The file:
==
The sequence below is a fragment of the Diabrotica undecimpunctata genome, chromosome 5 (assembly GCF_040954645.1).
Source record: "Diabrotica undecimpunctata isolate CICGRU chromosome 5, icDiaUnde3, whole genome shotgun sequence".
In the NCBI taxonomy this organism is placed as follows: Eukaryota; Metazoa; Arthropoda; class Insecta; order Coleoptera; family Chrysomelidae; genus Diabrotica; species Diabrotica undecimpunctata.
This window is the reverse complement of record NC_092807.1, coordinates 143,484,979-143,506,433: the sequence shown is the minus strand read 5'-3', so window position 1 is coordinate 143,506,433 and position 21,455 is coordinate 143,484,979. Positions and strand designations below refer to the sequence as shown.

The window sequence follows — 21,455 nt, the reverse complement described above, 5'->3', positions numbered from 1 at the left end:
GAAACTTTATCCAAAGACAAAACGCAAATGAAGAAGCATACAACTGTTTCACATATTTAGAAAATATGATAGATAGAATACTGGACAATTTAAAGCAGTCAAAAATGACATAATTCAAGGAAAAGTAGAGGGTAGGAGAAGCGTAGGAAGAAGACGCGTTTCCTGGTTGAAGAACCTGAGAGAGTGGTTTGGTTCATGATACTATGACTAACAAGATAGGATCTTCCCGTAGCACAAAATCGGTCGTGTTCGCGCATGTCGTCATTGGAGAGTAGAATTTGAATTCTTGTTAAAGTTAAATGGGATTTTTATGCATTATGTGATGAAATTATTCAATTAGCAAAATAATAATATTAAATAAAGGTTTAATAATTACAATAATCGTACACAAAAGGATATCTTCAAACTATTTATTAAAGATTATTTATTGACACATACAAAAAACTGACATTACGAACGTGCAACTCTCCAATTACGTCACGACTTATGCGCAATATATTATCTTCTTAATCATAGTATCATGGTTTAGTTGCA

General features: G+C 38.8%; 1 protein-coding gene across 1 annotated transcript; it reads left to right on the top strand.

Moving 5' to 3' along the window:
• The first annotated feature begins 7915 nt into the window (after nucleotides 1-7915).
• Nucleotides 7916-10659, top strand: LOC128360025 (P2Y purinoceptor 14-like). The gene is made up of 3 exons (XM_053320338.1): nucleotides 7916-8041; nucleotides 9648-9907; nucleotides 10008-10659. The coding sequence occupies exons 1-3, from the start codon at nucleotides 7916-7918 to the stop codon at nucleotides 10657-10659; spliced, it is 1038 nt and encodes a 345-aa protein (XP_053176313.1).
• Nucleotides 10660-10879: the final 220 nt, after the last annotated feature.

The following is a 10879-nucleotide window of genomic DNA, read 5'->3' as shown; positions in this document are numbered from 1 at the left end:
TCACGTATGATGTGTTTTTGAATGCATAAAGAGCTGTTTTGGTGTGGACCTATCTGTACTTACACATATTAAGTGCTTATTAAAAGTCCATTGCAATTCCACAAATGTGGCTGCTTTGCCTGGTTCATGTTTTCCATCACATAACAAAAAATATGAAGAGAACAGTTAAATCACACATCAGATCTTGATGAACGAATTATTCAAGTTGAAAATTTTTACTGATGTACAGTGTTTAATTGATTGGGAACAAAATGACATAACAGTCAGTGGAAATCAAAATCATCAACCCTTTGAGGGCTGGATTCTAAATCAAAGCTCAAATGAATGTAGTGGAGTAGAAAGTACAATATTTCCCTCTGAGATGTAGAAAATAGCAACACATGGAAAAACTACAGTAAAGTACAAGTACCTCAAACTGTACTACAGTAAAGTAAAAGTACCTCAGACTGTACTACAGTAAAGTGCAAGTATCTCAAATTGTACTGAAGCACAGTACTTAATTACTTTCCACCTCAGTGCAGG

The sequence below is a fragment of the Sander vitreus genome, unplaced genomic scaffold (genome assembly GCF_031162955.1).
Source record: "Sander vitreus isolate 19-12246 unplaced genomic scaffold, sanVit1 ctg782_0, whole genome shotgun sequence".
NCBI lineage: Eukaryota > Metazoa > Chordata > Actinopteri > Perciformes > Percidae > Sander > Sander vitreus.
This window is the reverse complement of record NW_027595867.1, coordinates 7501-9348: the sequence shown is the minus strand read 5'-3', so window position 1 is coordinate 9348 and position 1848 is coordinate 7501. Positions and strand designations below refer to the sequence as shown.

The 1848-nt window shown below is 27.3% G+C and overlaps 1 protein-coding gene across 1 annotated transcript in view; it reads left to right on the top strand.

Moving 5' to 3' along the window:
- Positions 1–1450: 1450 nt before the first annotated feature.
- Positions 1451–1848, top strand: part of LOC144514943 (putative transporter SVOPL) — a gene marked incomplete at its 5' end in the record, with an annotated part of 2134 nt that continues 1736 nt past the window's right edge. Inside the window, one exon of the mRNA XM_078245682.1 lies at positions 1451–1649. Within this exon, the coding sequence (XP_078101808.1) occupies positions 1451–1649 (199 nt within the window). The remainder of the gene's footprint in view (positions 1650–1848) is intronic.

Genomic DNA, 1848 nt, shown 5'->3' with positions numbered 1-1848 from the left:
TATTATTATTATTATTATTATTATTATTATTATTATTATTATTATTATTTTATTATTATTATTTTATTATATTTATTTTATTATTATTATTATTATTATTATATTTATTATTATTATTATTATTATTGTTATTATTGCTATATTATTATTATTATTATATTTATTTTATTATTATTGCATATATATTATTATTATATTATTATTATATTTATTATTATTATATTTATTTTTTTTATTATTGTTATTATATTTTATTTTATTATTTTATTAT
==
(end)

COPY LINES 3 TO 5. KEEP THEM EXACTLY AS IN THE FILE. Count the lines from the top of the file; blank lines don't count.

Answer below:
In the NCBI taxonomy this organism is placed as follows: Eukaryota; Metazoa; Arthropoda; class Insecta; order Coleoptera; family Chrysomelidae; genus Diabrotica; species Diabrotica undecimpunctata.
This window is the reverse complement of record NC_092807.1, coordinates 143,484,979-143,506,433: the sequence shown is the minus strand read 5'-3', so window position 1 is coordinate 143,506,433 and position 21,455 is coordinate 143,484,979. Positions and strand designations below refer to the sequence as shown.

The window sequence follows — 21,455 nt, the reverse complement described above, 5'->3', positions numbered from 1 at the left end: